Read SWF Seeks Same Online

Authors: John Lutz

SWF Seeks Same


Mystery writer Lutz ( Time Exposure ) here offers a contemporary horror tale that few readers will be able to put down. Things begin to fall apart for computer consultant Allie Jones when she discovers that her live-in lover, investment broker Sam Rawson, has strayed. After throwing him out, she needs a new roommate to help pay the rent. A discreet newspaper advertisement brings in Hedra Carlson, a mousy young woman who quickly begins to idolize and imitate her. A quiet air of menace develops, enhanced by Lutz’s simple, direct prose. Is Hedra literally stealing Allie’s life? Is Sam, who pleads his way back into her affections, really faithful this time? Is the aspiring young playwright who lives upstairs as open and supportive as he seems? And who is behind the spate of obscene telephone calls from men who seem to know her by name — perhaps a sleazy client after her body as well as her computer expertise? The ensuing violence leaves Allie alone, friendless and a fugitive. Although marred by its fairly pat conclusion, this psychological thriller remains an enjoyable diversion.





Copyright © 1990 by John Lutz





Chapter 1


ACROSS West 74th Street the Cody Arms loomed like a medieval castle that had given birth to and formed the foundation of a thirty-story urban building. The lower four floors were constructed of ornate concrete and brownstone, framing a brass and tinted-glass entrance flanked by stone pillars. Spaced about ten feet apart on the first-floor ledge were leering gargoyles with chipped features that only added to their grotesqueness. They’d once been functional drains to divert rainwater from the entrance, but now a dark brown canopy served that purpose. The gargoyles didn’t seem to mind; now they could concentrate full-time on leering at passersby too preoccupied to glance up and notice them. There was iron grillwork over all the windows on the ground floor—for security. It only added to the baroque, lingering elegance of the old apartment building.

In better times the Cody Arms had been the Cody Hotel. But in the Sixties business had fallen off and new owners milked profits without putting money into upkeep. The Cody had declined so far that it was impossible to reestablish its validity as a respectable hotel, so it was sold again to a faceless corporate entity that converted it into apartment units and turned it over to Haller-Davis Properties to manage. Again it was in a state of gradual decline, which was what made the rent there relatively reasonable for this part of town, though still not cheap.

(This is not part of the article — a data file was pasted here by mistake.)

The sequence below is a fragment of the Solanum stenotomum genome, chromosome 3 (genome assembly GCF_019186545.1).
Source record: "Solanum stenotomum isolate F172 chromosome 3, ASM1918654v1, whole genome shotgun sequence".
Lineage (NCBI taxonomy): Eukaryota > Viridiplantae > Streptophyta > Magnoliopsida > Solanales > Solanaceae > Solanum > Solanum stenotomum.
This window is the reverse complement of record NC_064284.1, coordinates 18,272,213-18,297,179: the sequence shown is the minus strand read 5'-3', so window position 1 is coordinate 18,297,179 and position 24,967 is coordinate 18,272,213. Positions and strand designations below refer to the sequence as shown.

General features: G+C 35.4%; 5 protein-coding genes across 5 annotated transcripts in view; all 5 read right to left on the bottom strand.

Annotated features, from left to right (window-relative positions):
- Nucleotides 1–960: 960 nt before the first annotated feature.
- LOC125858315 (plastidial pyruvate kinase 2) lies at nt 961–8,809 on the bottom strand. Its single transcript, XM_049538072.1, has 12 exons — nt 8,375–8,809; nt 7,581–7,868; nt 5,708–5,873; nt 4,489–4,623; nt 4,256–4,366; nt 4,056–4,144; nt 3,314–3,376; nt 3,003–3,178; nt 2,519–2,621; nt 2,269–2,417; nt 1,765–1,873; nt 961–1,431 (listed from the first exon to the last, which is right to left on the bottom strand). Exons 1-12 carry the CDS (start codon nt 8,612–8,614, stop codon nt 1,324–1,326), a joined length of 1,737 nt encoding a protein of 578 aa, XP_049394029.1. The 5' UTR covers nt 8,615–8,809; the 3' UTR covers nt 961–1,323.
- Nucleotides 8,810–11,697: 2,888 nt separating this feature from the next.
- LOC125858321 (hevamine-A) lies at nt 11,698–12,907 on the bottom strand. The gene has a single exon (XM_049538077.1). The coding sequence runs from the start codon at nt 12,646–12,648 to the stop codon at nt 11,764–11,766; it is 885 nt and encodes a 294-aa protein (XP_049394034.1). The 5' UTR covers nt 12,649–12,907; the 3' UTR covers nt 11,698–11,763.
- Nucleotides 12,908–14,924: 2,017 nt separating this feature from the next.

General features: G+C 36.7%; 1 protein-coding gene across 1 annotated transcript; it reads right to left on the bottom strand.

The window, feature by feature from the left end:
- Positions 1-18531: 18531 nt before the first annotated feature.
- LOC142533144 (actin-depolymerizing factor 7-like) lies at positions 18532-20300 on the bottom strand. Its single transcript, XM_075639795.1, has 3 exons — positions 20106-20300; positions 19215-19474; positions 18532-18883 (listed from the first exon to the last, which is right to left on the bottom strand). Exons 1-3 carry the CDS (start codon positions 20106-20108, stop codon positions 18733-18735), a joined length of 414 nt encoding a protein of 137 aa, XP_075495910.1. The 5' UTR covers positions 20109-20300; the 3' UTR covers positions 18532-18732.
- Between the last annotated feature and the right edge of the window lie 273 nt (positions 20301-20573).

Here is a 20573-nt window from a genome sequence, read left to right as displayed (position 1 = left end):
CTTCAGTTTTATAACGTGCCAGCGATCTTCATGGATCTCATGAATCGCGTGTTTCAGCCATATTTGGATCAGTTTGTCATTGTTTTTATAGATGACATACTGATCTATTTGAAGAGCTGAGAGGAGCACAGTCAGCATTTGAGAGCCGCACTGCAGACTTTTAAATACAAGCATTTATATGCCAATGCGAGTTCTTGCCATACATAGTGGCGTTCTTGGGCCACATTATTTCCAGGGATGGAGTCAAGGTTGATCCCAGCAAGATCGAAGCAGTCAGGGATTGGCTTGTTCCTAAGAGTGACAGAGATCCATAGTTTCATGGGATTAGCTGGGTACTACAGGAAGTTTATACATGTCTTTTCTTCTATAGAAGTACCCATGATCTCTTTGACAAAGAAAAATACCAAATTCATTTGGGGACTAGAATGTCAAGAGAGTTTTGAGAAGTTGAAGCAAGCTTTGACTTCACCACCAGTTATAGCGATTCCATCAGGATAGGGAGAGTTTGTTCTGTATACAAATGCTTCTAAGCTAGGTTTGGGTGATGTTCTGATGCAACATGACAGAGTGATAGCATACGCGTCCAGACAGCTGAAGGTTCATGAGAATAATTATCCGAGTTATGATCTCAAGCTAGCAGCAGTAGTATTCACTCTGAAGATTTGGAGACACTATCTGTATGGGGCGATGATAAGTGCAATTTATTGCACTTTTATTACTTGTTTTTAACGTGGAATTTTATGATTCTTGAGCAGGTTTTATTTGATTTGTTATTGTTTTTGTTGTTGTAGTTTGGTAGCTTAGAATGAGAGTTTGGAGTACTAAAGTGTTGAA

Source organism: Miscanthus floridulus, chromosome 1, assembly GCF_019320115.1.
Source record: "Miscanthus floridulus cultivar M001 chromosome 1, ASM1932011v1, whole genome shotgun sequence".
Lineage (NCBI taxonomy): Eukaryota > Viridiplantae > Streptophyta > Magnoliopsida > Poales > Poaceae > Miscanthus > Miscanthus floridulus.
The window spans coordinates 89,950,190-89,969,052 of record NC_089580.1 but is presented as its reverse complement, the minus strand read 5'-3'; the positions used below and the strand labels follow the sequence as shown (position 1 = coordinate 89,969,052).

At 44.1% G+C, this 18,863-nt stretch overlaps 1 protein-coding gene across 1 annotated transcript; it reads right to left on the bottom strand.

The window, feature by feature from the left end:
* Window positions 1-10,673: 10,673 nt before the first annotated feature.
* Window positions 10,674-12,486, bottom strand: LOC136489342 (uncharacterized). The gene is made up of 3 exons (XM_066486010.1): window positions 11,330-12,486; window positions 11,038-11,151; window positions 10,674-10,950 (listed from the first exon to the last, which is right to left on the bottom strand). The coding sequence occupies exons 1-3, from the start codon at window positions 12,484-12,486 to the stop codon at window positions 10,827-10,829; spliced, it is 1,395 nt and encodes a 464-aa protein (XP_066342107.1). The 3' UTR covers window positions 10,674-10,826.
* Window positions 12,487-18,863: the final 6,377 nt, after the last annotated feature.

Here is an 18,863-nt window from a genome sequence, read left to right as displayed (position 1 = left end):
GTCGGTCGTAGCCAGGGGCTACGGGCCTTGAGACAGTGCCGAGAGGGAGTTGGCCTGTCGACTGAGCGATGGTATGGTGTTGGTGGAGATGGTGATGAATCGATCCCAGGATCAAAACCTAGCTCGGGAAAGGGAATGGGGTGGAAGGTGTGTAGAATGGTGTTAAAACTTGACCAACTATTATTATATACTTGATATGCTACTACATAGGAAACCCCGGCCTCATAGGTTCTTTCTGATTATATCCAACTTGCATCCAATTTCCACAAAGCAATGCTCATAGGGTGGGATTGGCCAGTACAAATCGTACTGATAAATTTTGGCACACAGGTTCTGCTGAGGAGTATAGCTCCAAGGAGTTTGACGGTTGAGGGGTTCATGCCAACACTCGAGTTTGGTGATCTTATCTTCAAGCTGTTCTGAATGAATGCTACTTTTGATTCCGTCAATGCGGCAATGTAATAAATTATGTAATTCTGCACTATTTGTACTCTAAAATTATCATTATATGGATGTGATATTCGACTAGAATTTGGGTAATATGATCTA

Allie Jones waited for a parade of cabs to growl and rattle past, then hurried across the rain-glistening street and up the old concrete steps to the entrance. She pushed through the door and crossed the tiled lobby to the elevators. There were dark smudges on the yellowed tile floor where cigarette butts had been ground out beneath heels. A faint scent of ammonia hung in the air. Apparently Gray the super, or the janitor service, had made a cursory pass at cleaning and disinfecting something, but not the graffiti on the wall by the mailboxes and intercoms. Boldly scrawled in black marking pen, as it had been for years, was the message LOVE KILS SCREW U. Allie occasionally wondered who had written it and what it meant exactly, though she had no desire to meet the author and ask.

Squeezing her damp bag of groceries tighter, she leaned close to the wall between the elevator doors and pressed the
button with her elbow. The round white button glowed feebly. Above the paneled sliding doors the ancient brass arrow that had been resting on
began its herky-jerky descent to the
that signified Lobby.

There was no point in trying the intercom to make sure Sam would have her door unlocked when she reached the third floor. So often was it not working that tenants seldom used it, even when there was no “Out of order” sign taped beneath it. Though there were security precautions at the Cody Arms, people usually came and went as they pleased. With so many tenants, that was simply how it worked out. The street doors, on which any apartment key would work, were often locked after midnight, but just as often forgotten. The elevators were operable only with a tenant’s key inserted in their panels, but as long as Allie could remember, the same twisted keys had been in the slots. Once, out of curiosity, she’d tried to remove one and found it stuck in the keyhole as if welded there.